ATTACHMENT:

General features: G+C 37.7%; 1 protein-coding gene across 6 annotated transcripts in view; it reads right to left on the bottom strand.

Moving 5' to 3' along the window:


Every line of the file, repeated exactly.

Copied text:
General features: G+C 37.7%; 1 protein-coding gene across 6 annotated transcripts in view; it reads right to left on the bottom strand.

Moving 5' to 3' along the window: